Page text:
Contrast of Background-Foreground Graphic Colors of Car Sticker for Windows, and Will Decals Stick to Brushed Metal?
Question: I’m designing a simple two color sticker or decal for car windows, and wanted to know which you would recommend – A) light copy on a dark background, or B) dark copy on a light background?
Answer: This is a great question, and one I can demonstrate visually which one works best. To start with, though, I’ll tell you what we’ve advised our clients for over twenty years on this very subject.
Drive down a busy street in the town or city where you live and glance at various signs that line the streets. What signs grab your eye? 90% of the clients we had do this exercise said that light letters and a dark background definitely caught their eye more quickly than dark letters on a light background. The other 10% were undecided.
So, the short answer to your question is that your first option (A) is the better option for grabbing attention. So, is there a time when you want to buck the trend? Possibly. If you want multi-colored graphics or copy, it may not work to reverse the field, so to speak. In this case, you would want to stick with a light to white background or the copy would be lost. For instance, if you want to promote your band, the “Rainbow Girls,” and your logo mark is those letters in the color of a rainbow, that would not work well on a dark or black background.
Conversely, you may notice that the Nine Inch Nails use a stark white on black motif for their band, and it sticks out like a sore thumb. You can see their logo from a long way off and know what it is because of the stark contrast.
Experiments have been conducted as to the best color combinations for visibility, and the number one combination is bright yellow on red (think of a very large and famous hamburger franchise) and the second is bright yellow on black. Third is white on red, the white on black. So, to be seen (if your message or logo mark is simple), those would be the colors to look at first. Of course, white or yellow on a darker blue or green will also play well, so don’t pigeon-hole yourself too much if you have colors you use frequently with your business or organization logos.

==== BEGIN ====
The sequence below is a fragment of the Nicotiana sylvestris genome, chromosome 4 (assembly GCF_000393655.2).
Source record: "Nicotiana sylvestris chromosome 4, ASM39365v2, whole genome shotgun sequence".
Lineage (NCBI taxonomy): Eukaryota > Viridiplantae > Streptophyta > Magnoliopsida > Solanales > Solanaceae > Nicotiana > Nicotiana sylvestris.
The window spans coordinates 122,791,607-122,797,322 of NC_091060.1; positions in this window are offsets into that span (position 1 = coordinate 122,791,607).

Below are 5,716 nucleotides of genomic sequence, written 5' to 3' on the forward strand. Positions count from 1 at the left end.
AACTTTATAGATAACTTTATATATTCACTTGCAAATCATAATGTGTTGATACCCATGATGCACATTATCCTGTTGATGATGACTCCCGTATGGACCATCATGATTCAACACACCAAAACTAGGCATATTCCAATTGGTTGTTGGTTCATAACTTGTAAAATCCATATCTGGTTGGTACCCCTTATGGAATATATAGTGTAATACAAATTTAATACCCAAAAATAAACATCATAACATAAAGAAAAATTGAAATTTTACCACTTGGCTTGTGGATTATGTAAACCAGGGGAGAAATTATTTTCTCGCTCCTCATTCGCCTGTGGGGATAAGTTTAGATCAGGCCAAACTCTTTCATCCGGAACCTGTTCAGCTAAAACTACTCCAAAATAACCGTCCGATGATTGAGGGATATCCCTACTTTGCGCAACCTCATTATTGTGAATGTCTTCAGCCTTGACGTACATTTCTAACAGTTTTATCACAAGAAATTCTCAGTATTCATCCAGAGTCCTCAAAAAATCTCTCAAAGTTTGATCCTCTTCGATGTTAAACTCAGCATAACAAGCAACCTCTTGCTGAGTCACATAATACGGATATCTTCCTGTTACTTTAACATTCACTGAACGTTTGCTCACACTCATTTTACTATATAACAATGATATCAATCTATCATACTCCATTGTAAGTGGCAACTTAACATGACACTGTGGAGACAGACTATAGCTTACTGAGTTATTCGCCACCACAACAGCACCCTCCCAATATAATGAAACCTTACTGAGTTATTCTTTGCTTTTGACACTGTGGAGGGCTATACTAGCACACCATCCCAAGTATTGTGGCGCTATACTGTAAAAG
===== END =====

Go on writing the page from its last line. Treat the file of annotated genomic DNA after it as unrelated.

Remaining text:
Question: Is it a recommended use to stick a decal to brushed metal, or will it not stay stuck?
Answer: While this is a non-standard usage or application for a decal or sticker, I would recommend that you test a decal or two with some different adhesives. If you’re wanting this to be a permanent application, like on a machine or a panel, there are some very aggressive adhesives that you can use in these instances.
The bigger issue here is, is the metal new and clean? And how rough is the brush. In my experience, most brushing of various metals will not affect the adhesion of most permanent adhesive vinyl decals. If you want to place a temporary adhesive type vinyl sticker on a product that you intend to be removed on purchase, I would simply request samples from your favorite decal supplier and test whether there was enough stickiness to remain on your product until after it’s purchased. A word of caution, though. Static cling stickers will NOT stick to a brushed finished metal unless it has been clear-coated to a very smooth finish.
Find removable stickers and decals printed on custom graphics here: www.visigraph.com/custom-decals-stickers-magnets-and-labels/removable-stickers-and-decals/